Proximity detection refers to a technology that can be installed on mining machinery to detect the presence of personnel or other machinery within a certain distance. These systems can be programmed to send warning signals and stop machine movement when the programmed areas are breached.
MSHA is proposing a rule instead of issuing a scheduled emergency temporary standard to provide opportunity for public participation prior to implementation. During the comment period, which will close on November 14, MSHA will hold public hearings in Denver, Colo., on October 18; Charleston, W.Va., on October 20; and Washington, Pa., on October 25.
According to the proposed rule, underground coal mine operators would be required to equip existing continuous mining machines with a proximity detection system within 18 months from the publication date of a final rule to allow operators time to have equipment retrofitted and to train miners and supervisors in the new technology. Newly manufactured continuous mining machines would be required to be equipped within three months of the publication date of a final rule.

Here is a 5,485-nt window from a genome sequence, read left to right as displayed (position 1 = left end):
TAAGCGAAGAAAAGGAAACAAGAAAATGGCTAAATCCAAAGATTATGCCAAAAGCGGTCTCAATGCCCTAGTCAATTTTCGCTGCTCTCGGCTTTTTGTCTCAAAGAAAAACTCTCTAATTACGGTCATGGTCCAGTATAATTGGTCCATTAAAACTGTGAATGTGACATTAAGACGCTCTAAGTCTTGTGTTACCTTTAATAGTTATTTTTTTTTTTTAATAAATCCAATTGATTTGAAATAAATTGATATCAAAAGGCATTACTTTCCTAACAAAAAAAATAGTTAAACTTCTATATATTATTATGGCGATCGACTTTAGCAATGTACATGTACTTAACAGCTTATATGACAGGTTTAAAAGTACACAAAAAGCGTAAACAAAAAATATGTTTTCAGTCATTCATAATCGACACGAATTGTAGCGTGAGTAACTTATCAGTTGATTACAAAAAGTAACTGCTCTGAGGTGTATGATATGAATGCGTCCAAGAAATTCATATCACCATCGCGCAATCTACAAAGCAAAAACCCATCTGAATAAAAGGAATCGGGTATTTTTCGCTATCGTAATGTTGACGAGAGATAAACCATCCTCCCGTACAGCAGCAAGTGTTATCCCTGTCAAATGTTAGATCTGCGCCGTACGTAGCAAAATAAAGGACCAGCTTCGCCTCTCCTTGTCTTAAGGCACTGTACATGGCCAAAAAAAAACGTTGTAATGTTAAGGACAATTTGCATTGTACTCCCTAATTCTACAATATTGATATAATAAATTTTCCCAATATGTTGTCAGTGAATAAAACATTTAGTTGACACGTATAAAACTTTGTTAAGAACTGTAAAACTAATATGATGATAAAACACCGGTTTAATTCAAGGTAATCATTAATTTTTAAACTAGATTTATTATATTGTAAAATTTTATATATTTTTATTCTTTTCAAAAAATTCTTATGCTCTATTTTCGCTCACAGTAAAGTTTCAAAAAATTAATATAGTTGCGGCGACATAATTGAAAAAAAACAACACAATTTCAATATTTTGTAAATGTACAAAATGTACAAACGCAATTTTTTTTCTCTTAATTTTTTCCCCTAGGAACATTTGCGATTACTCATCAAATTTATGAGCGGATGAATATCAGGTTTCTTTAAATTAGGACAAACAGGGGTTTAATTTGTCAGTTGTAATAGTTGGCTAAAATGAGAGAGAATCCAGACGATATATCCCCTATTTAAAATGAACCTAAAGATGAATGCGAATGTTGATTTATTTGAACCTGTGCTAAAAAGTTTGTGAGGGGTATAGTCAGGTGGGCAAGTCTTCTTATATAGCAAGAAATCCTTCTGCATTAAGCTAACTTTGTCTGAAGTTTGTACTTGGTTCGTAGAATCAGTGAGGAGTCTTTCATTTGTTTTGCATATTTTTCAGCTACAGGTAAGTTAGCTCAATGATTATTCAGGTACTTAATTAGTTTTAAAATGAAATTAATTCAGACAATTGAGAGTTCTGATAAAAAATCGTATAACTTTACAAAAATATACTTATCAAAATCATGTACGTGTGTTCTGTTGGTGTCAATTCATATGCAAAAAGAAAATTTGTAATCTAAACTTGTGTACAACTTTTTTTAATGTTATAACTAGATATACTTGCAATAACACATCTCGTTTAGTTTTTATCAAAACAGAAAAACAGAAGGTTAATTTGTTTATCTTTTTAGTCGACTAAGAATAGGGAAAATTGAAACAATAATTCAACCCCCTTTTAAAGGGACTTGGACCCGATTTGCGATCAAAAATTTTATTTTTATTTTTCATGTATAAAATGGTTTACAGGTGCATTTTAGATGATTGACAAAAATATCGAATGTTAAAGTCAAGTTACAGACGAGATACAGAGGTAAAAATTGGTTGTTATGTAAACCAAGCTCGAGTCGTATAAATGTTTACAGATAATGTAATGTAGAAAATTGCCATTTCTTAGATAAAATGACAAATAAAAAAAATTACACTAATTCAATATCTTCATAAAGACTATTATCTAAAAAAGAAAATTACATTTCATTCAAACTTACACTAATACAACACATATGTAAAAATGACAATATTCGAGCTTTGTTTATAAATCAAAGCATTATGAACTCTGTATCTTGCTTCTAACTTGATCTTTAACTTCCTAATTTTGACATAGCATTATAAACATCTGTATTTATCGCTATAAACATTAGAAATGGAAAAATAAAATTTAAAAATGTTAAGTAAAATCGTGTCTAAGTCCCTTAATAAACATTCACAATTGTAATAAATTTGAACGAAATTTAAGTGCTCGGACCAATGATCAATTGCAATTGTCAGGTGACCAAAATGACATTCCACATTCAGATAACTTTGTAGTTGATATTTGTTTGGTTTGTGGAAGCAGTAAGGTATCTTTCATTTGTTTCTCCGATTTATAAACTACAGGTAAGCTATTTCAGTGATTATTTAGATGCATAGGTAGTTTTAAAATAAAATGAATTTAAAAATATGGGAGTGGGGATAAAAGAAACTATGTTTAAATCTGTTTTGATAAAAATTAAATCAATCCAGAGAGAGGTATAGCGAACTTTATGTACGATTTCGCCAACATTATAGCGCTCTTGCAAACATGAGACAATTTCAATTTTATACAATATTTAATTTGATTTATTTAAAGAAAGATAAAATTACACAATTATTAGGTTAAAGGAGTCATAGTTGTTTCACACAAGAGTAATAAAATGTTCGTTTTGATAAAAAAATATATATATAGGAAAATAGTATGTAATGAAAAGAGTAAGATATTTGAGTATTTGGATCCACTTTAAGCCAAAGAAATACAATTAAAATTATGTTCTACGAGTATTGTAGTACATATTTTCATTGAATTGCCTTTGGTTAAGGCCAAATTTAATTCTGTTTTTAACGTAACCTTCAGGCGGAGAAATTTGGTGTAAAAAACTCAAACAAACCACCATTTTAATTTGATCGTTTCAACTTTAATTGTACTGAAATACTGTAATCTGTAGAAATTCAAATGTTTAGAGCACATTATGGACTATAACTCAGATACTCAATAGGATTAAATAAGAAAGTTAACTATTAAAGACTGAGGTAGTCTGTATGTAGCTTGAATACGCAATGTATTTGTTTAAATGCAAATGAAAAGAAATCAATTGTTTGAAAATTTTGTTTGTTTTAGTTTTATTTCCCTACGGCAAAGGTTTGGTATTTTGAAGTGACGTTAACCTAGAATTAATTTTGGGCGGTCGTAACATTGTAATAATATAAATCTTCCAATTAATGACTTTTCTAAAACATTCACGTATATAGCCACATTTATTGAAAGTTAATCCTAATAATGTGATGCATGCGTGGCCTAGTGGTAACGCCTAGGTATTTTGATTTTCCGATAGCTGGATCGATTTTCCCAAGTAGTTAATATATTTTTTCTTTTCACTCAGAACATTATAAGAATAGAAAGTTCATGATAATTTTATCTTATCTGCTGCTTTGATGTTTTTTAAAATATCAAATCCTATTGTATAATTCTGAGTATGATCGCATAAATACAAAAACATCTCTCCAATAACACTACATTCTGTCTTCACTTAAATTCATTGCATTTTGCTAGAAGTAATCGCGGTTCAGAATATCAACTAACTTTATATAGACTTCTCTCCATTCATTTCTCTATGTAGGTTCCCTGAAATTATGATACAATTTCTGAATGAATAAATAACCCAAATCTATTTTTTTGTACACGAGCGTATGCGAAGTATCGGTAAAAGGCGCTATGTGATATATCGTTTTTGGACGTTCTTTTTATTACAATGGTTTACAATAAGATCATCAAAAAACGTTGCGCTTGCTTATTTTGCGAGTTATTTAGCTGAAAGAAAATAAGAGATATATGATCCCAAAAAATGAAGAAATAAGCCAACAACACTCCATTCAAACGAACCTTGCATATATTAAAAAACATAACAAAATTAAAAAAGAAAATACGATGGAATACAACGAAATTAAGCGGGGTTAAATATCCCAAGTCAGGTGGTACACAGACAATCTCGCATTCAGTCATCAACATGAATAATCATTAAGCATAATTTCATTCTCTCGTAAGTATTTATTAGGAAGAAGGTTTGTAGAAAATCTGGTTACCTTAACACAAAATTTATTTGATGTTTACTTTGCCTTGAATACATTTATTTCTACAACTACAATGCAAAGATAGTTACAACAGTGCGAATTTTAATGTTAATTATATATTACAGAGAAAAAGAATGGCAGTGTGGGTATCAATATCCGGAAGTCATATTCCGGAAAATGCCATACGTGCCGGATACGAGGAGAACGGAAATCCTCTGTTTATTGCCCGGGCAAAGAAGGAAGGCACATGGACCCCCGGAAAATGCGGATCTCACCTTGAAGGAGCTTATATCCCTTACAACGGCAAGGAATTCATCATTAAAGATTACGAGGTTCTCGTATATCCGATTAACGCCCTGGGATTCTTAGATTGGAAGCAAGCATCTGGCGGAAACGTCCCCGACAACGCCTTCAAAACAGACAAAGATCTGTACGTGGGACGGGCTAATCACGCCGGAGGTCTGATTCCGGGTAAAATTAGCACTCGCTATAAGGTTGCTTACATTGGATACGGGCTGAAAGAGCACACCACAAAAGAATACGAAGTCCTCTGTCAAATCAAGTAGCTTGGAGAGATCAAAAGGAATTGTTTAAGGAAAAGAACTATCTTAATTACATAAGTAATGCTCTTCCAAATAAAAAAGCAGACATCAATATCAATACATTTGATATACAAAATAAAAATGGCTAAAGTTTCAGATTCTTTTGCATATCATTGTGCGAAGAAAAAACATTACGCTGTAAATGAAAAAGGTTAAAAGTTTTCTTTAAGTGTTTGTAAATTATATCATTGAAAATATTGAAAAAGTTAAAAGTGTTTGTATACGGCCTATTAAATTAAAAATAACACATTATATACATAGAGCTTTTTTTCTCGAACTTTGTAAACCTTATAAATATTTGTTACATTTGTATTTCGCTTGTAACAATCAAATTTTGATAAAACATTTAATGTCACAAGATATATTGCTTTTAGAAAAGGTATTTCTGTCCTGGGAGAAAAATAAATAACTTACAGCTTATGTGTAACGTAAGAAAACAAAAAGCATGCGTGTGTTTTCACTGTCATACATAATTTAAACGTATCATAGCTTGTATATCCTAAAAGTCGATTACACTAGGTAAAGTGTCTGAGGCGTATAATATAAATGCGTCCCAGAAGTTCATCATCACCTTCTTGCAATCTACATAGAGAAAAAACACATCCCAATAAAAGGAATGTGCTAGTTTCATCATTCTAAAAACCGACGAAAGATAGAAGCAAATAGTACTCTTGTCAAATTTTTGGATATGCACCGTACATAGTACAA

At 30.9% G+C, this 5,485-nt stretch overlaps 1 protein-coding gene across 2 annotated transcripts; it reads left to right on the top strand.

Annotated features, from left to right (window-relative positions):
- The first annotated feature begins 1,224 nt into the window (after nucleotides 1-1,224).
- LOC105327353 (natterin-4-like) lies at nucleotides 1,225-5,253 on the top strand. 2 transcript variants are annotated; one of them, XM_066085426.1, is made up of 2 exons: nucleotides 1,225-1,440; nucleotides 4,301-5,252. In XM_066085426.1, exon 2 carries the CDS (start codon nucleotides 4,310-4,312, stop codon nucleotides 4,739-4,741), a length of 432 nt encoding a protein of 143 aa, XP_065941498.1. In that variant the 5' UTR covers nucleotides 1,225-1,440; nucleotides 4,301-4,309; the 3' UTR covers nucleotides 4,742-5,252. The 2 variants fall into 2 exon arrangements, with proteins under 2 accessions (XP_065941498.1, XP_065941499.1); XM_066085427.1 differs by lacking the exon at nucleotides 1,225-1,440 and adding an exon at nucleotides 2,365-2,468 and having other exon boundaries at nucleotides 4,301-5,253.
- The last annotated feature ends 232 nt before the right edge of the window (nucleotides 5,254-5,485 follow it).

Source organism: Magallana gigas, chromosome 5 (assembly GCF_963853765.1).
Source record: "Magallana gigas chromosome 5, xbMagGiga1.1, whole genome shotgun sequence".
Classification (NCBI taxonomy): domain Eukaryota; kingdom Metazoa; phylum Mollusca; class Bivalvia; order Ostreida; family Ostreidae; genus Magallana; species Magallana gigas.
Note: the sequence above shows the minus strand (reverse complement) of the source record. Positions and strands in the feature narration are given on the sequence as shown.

Additionally, proximity detection systems would be required to cause a continuous mining machine to stop at least 3 ft away from a miner unless the machine is remotely cutting coal or rock, in which case it must stop before contacting a miner; provide an audible or visual warning signal when the machine is 5 feet or closer to a miner, except while a continuous mining machine is cutting coal or rock; provide a visual signal on the machine that indicates the system is functioning properly; prevent movement of the machine if the system is not functioning properly; prevent interference with or from other electrical systems; and be installed and maintained by a trained person.